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Deadline for Trump to pay penalty in fraud case arrives: What happens next?

Former President Donald Trump faces a Monday deadline to pay a $454 million civil penalty or a secure a bond that would be in effect during his appeal of the civil fraud judgment.

Former President Donald Trump faces a deadline Monday to pay the $454 million penalty in the civil fraud judgment against him or the state of New York will have the opportunity to seize his properties while he appeals the ruling – though it remains unclear what will happen if he fails to do so.

In February, a New York judge ruled that Trump fraudulently overstated his net worth and the value of his real estate properties to secure more favorable terms for loans and other transactions. The judge imposed a fine of $354 million plus interest that took the total penalty to $454 million, which Trump will have to pay outright or post a bond covering the full amount while he appeals the ruling.

Trump has denied that he tried to deceive anyone through the financial dealings in question. His legal team has appealed the ruling in an effort to allow him to continue his appeal after posting a smaller amount or defer posting the judgment until the end of the appeal. The appeals court hasn't issued a ruling on the request.

His lawyers have said in court filings that Trump's team has approached over 30 surety companies that could guarantee the bond have thus far turned him down. They said that to obtain a bond, Trump would likely have to put up 120% of the judgment, or more than $557 million in this case, and that he would need about $1 billion in cash or cash equivalents to collateralize the loan to still have enough capital to operate the business.

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In a social media post on Friday, Trump said that he currently has almost $500 million in cash on hand but that he planned to use "a substantial amount" of that funding for his presidential campaign. A Trump Organization document that was included as evidence during the trial indicated Trump had $293.8 million in "cash and cash equivalents" at his disposal in 2021, though it's unclear what that figure is at present.

If he's unable to post a bond, Trump's lawyers are also looking to avoid such a "fire sale" of his properties, arguing that rushed sales of property assets "would inevitably result in massive, irrecoverable losses," wrote attorney Clifford Robert.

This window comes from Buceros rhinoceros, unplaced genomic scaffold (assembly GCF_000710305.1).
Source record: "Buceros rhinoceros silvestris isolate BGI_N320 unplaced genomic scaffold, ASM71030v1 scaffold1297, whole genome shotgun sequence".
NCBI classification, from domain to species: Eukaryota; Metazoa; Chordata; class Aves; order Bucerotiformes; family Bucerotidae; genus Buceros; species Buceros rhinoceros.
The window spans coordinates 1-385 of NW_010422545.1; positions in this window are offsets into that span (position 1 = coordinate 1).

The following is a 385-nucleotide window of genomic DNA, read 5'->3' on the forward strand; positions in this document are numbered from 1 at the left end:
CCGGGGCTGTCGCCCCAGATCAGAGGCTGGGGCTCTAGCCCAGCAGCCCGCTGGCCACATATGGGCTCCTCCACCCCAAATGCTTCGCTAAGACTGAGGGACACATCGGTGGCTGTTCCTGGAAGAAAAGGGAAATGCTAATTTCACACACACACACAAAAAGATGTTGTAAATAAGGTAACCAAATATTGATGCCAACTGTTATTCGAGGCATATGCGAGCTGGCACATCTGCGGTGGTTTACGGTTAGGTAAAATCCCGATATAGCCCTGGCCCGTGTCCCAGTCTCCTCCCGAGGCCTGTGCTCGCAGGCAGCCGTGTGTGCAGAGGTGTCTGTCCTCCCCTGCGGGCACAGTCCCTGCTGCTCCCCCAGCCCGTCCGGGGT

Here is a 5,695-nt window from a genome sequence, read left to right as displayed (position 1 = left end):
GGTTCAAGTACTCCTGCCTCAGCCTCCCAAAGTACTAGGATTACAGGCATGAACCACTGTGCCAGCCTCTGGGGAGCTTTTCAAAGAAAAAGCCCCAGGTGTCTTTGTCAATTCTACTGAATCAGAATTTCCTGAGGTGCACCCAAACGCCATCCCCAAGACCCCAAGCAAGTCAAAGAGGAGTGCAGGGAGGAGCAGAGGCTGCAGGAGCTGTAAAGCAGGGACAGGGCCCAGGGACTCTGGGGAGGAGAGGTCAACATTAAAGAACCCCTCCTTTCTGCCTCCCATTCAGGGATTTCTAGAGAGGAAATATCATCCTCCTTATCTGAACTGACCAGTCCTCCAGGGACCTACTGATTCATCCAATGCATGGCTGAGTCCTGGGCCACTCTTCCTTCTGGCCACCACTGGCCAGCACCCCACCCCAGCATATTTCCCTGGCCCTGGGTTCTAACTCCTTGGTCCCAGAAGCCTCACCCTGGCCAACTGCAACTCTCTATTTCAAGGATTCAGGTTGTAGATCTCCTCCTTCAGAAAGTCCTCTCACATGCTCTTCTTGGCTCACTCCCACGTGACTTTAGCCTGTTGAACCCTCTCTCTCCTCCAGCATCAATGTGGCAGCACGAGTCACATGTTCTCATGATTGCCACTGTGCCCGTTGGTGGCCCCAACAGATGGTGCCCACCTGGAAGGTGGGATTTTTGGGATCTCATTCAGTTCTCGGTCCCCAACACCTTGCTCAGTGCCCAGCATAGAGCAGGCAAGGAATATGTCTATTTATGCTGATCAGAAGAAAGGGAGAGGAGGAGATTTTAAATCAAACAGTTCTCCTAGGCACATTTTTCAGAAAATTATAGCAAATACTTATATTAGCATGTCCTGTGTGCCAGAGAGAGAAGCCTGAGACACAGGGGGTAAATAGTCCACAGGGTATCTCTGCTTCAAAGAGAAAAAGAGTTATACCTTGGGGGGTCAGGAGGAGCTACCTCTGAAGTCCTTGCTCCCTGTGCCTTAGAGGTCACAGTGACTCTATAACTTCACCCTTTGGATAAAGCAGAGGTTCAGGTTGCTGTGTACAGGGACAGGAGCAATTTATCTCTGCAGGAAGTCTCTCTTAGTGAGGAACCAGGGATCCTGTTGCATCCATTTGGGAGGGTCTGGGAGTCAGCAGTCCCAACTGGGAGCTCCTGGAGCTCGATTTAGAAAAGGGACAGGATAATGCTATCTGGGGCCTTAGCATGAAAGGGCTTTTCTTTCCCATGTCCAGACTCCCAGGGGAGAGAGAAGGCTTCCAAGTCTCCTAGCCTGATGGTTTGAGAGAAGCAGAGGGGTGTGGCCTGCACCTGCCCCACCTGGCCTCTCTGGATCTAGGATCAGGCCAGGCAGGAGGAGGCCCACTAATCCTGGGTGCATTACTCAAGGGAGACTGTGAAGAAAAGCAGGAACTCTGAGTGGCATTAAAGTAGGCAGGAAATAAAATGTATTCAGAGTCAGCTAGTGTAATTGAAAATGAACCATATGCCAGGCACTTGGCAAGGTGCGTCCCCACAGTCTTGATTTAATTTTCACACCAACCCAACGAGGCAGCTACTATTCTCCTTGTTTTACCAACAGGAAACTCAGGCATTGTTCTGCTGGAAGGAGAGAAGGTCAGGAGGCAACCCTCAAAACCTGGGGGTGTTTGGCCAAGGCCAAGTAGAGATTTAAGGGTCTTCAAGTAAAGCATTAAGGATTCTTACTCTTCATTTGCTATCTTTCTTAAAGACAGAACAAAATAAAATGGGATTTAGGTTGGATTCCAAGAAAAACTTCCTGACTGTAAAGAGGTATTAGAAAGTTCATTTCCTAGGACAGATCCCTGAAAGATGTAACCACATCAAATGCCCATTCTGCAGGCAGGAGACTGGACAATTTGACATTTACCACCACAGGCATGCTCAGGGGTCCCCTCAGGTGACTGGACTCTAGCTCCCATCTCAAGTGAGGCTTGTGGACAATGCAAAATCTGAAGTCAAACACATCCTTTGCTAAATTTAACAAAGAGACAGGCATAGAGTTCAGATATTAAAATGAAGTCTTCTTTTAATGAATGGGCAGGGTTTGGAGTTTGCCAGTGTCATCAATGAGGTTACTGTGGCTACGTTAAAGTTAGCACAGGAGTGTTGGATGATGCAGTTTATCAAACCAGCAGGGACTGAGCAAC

The state of New York could also move to seize Trump's assets to secure the judgment against him by securing a lien on some of his properties and eventually foreclosing on the property. However, the presence of mortgages and liens on those properties as well as the partnerships and other legal entities that control them could make that a time-consuming process.

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This month, New York State Attorney General Letitia James registered formal notice of the civil court judgments against Trump in suburban Westchester County – which is home to the Trump Organization's Seven Springs estate and the Trump National Golf Course Westchester.

The registrations, made on March 6, don't necessarily mean the attorney general will move to seize the properties in the near future. However, they are a procedural step that would have to be taken if James moves to seize them in the future.

The Trump Organization did not immediately respond to a request for comment.

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Former federal prosecutor Alex Little discussed the case in an appearance Sunday on "FOX News Live" and said that he's skeptical that Attorney General James would start with attempting to seize and sell Trump's properties because "many of them have mortgages and liens against them already, so there's not a great deal of money in those properties to go to the attorney general." 

"I think she's much more likely to go after investment accounts, cash accounts if she's truly trying to collect," Little said. "I think it's quite possible that she attaches investment accounts and bank accounts tomorrow because that will just require really a document to be sent to where those accounts are saying, 'You can't spend that money, you've got to hold it until I ask for it, and I'm going to ask for it here in the next period of days.'"

Little said of Monday's deadline that "nothing is going to happen automatically until the attorney general starts to file documents to seize those bank accounts and to try to potentially secure liens against some of those assets."

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As for the prospects of Trump reducing or waiving the bond requirement levied against him, Little said that he thinks it's unlikely the appellate court will grant that request and that it will cause a cash crunch for the former president.

"I think it's very, very unlikely that President Trump is going to get the reduction of the bond from the appellate department, so you're going to see some sort of bond go into place, or you're going to see the accounts start to be seized," Little said. "Whether it's a bond done by a private party or the attorney general the effect is the same, because when you get a bond they want collateral, so they're going to seize that collateral or have some control over it."

"The effect is going to be, after [Monday], the former president's going to have a lot of difficulty spending money that he currently has in his accounts, and/or selling any of the real estate or property that he owns," Little added. "It's going to really cause a cash crunch for President Trump."

Reuters contributed to this report.

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